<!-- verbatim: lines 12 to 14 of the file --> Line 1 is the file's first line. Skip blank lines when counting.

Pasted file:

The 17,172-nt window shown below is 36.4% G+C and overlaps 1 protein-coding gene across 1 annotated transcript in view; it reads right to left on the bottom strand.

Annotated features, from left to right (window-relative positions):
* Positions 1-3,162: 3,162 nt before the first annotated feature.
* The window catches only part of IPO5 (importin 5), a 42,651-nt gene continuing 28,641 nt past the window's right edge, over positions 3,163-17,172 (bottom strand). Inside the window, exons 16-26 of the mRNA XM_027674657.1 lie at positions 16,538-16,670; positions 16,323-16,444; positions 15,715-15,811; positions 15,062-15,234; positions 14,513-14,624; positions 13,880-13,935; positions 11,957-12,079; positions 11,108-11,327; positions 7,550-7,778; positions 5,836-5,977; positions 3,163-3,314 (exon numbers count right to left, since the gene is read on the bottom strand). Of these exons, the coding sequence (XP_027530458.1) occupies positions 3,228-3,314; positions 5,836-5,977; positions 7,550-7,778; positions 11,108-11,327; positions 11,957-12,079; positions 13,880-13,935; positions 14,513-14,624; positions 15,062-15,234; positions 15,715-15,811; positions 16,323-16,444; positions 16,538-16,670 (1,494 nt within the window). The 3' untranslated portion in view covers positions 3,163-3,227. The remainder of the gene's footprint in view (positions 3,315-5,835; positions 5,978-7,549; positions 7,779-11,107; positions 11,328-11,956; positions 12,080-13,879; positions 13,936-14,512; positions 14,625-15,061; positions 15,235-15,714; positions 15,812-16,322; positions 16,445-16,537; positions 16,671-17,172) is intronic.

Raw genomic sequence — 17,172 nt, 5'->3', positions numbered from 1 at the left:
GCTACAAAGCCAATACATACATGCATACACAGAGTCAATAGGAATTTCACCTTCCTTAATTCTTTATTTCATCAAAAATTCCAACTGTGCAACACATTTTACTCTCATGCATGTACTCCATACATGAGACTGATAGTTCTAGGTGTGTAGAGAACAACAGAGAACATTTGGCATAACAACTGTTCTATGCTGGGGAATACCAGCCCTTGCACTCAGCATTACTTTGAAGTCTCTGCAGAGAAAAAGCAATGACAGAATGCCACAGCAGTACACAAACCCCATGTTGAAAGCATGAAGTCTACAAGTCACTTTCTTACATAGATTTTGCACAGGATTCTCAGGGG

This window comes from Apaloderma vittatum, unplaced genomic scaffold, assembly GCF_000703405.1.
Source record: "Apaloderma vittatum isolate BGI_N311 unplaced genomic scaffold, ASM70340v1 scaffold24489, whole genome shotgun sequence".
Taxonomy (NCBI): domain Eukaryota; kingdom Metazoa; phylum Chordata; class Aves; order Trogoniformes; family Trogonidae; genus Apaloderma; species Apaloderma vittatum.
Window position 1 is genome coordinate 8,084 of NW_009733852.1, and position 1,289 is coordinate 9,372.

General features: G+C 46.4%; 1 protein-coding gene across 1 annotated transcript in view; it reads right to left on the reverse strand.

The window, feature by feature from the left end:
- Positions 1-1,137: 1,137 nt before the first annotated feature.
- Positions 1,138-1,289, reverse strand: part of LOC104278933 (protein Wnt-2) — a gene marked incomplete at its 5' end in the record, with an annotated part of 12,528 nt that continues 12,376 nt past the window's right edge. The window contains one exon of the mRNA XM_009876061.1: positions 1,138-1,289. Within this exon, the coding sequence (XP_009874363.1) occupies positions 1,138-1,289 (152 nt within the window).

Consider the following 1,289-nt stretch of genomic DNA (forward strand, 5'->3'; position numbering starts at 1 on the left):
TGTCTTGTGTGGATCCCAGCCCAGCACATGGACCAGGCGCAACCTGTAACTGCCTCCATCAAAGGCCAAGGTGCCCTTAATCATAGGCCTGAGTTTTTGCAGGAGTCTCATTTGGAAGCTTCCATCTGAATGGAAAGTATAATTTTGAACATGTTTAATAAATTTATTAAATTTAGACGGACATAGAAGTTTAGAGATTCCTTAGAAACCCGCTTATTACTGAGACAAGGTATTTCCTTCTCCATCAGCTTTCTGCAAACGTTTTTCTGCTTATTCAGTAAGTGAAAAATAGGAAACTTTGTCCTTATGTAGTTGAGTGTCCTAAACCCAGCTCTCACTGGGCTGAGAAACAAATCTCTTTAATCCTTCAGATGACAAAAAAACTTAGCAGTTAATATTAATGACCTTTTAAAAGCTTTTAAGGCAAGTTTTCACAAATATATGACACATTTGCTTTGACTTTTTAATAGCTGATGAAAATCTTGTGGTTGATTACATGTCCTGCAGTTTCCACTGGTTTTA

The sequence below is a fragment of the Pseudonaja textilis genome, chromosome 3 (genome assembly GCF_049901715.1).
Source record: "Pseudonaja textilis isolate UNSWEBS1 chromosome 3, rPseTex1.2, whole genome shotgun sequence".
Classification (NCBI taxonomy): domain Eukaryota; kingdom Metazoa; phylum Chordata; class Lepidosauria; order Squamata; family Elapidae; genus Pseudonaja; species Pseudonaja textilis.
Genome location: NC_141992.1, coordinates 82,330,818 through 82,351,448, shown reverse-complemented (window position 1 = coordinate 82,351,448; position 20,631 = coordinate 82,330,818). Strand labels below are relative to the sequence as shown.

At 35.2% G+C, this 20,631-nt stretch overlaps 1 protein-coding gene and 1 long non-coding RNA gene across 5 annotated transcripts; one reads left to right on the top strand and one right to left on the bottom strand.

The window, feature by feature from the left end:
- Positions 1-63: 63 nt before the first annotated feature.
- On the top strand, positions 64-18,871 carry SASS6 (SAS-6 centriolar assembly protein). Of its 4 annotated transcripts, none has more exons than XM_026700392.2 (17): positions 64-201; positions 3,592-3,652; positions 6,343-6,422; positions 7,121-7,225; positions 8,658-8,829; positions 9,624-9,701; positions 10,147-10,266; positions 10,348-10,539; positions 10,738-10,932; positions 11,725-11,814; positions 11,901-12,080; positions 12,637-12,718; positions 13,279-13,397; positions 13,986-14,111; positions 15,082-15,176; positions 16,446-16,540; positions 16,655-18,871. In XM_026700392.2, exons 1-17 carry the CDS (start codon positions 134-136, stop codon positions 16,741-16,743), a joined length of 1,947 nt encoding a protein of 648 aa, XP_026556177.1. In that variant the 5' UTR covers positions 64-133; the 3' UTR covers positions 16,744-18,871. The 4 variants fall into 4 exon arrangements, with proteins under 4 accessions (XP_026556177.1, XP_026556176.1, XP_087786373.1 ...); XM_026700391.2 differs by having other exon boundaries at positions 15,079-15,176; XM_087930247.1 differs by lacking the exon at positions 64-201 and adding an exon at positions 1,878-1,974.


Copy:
The window, feature by feature from the left end:
- Positions 1-1,137: 1,137 nt before the first annotated feature.
- Positions 1,138-1,289, reverse strand: part of LOC104278933 (protein Wnt-2) — a gene marked incomplete at its 5' end in the record, with an annotated part of 12,528 nt that continues 12,376 nt past the window's right edge. The window contains one exon of the mRNA XM_009876061.1: positions 1,138-1,289. Within this exon, the coding sequence (XP_009874363.1) occupies positions 1,138-1,289 (152 nt within the window).